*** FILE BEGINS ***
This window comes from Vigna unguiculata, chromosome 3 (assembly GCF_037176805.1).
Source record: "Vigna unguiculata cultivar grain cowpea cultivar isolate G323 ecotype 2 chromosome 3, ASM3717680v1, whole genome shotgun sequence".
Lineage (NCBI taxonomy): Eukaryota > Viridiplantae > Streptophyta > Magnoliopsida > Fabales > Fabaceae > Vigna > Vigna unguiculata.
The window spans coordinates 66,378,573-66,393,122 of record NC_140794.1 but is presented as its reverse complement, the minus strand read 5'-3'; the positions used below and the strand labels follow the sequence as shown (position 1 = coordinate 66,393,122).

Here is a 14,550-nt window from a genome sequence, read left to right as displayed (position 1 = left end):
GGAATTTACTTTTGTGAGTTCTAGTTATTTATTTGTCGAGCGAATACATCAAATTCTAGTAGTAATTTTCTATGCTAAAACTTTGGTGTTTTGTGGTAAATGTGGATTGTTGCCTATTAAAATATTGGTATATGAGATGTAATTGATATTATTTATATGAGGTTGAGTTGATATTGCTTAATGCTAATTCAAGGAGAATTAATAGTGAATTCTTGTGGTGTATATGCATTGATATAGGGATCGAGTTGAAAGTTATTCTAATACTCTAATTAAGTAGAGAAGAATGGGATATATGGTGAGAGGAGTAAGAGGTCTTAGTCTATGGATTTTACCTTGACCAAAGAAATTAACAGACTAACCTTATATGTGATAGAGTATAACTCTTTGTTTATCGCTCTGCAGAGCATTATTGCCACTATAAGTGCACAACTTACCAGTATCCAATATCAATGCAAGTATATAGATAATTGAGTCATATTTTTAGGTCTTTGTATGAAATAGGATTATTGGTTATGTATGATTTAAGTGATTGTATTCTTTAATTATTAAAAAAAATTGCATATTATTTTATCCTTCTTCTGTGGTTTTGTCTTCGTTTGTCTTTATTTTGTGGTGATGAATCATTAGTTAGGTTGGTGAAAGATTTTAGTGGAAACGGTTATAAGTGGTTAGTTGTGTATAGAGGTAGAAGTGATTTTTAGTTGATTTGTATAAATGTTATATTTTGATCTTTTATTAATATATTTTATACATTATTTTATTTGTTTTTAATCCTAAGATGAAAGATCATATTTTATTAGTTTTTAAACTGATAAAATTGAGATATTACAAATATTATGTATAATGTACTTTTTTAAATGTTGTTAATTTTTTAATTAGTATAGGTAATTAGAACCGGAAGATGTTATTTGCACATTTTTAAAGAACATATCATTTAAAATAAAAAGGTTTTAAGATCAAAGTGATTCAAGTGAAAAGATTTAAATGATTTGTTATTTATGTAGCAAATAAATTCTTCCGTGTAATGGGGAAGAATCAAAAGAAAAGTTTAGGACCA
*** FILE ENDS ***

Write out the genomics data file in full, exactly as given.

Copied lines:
This window comes from Vigna unguiculata, chromosome 3 (assembly GCF_037176805.1).
Source record: "Vigna unguiculata cultivar grain cowpea cultivar isolate G323 ecotype 2 chromosome 3, ASM3717680v1, whole genome shotgun sequence".
Lineage (NCBI taxonomy): Eukaryota > Viridiplantae > Streptophyta > Magnoliopsida > Fabales > Fabaceae > Vigna > Vigna unguiculata.
The window spans coordinates 66,378,573-66,393,122 of record NC_140794.1 but is presented as its reverse complement, the minus strand read 5'-3'; the positions used below and the strand labels follow the sequence as shown (position 1 = coordinate 66,393,122).

Here is a 14,550-nt window from a genome sequence, read left to right as displayed (position 1 = left end):
GGAATTTACTTTTGTGAGTTCTAGTTATTTATTTGTCGAGCGAATACATCAAATTCTAGTAGTAATTTTCTATGCTAAAACTTTGGTGTTTTGTGGTAAATGTGGATTGTTGCCTATTAAAATATTGGTATATGAGATGTAATTGATATTATTTATATGAGGTTGAGTTGATATTGCTTAATGCTAATTCAAGGAGAATTAATAGTGAATTCTTGTGGTGTATATGCATTGATATAGGGATCGAGTTGAAAGTTATTCTAATACTCTAATTAAGTAGAGAAGAATGGGATATATGGTGAGAGGAGTAAGAGGTCTTAGTCTATGGATTTTACCTTGACCAAAGAAATTAACAGACTAACCTTATATGTGATAGAGTATAACTCTTTGTTTATCGCTCTGCAGAGCATTATTGCCACTATAAGTGCACAACTTACCAGTATCCAATATCAATGCAAGTATATAGATAATTGAGTCATATTTTTAGGTCTTTGTATGAAATAGGATTATTGGTTATGTATGATTTAAGTGATTGTATTCTTTAATTATTAAAAAAAATTGCATATTATTTTATCCTTCTTCTGTGGTTTTGTCTTCGTTTGTCTTTATTTTGTGGTGATGAATCATTAGTTAGGTTGGTGAAAGATTTTAGTGGAAACGGTTATAAGTGGTTAGTTGTGTATAGAGGTAGAAGTGATTTTTAGTTGATTTGTATAAATGTTATATTTTGATCTTTTATTAATATATTTTATACATTATTTTATTTGTTTTTAATCCTAAGATGAAAGATCATATTTTATTAGTTTTTAAACTGATAAAATTGAGATATTACAAATATTATGTATAATGTACTTTTTTAAATGTTGTTAATTTTTTAATTAGTATAGGTAATTAGAACCGGAAGATGTTATTTGCACATTTTTAAAGAACATATCATTTAAAATAAAAAGGTTTTAAGATCAAAGTGATTCAAGTGAAAAGATTTAAATGATTTGTTATTTATGTAGCAAATAAATTCTTCCGTGTAATGGGGAAGAATCAAAAGAAAAGTTTAGGACCA